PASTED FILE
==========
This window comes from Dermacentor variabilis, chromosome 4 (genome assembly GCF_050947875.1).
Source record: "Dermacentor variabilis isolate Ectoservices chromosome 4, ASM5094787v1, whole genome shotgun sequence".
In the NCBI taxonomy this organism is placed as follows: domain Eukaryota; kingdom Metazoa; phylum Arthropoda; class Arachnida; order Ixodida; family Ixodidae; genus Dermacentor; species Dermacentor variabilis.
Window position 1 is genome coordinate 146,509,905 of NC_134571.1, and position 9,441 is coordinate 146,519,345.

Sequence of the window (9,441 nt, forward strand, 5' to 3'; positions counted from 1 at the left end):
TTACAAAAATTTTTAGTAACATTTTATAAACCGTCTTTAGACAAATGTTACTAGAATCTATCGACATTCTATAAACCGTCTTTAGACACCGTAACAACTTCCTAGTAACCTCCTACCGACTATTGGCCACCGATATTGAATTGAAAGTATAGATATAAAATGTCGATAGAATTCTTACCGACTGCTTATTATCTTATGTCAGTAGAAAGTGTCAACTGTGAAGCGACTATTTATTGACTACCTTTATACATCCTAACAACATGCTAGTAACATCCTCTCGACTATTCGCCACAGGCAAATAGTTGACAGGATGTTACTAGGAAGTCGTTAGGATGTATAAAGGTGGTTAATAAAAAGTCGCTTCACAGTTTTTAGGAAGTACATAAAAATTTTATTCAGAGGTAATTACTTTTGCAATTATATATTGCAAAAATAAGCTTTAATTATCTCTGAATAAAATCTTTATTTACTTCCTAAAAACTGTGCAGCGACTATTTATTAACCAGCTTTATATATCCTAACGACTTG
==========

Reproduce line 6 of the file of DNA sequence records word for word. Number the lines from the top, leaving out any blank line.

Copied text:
TTACAAAAATTTTTAGTAACATTTTATAAACCGTCTTTAGACAAATGTTACTAGAATCTATCGACATTCTATAAACCGTCTTTAGACACCGTAACAACTTCCTAGTAACCTCCTACCGACTATTGGCCACCGATATTGAATTGAAAGTATAGATATAAAATGTCGATAGAATTCTTACCGACTGCTTATTATCTTATGTCAGTAGAAAGTGTCAACTGTGAAGCGACTATTTATTGACTACCTTTATACATCCTAACAACATGCTAGTAACATCCTCTCGACTATTCGCCACAGGCAAATAGTTGACAGGATGTTACTAGGAAGTCGTTAGGATGTATAAAGGTGGTTAATAAAAAGTCGCTTCACAGTTTTTAGGAAGTACATAAAAATTTTATTCAGAGGTAATTACTTTTGCAATTATATATTGCAAAAATAAGCTTTAATTATCTCTGAATAAAATCTTTATTTACTTCCTAAAAACTGTGCAGCGACTATTTATTAACCAGCTTTATATATCCTAACGACTTG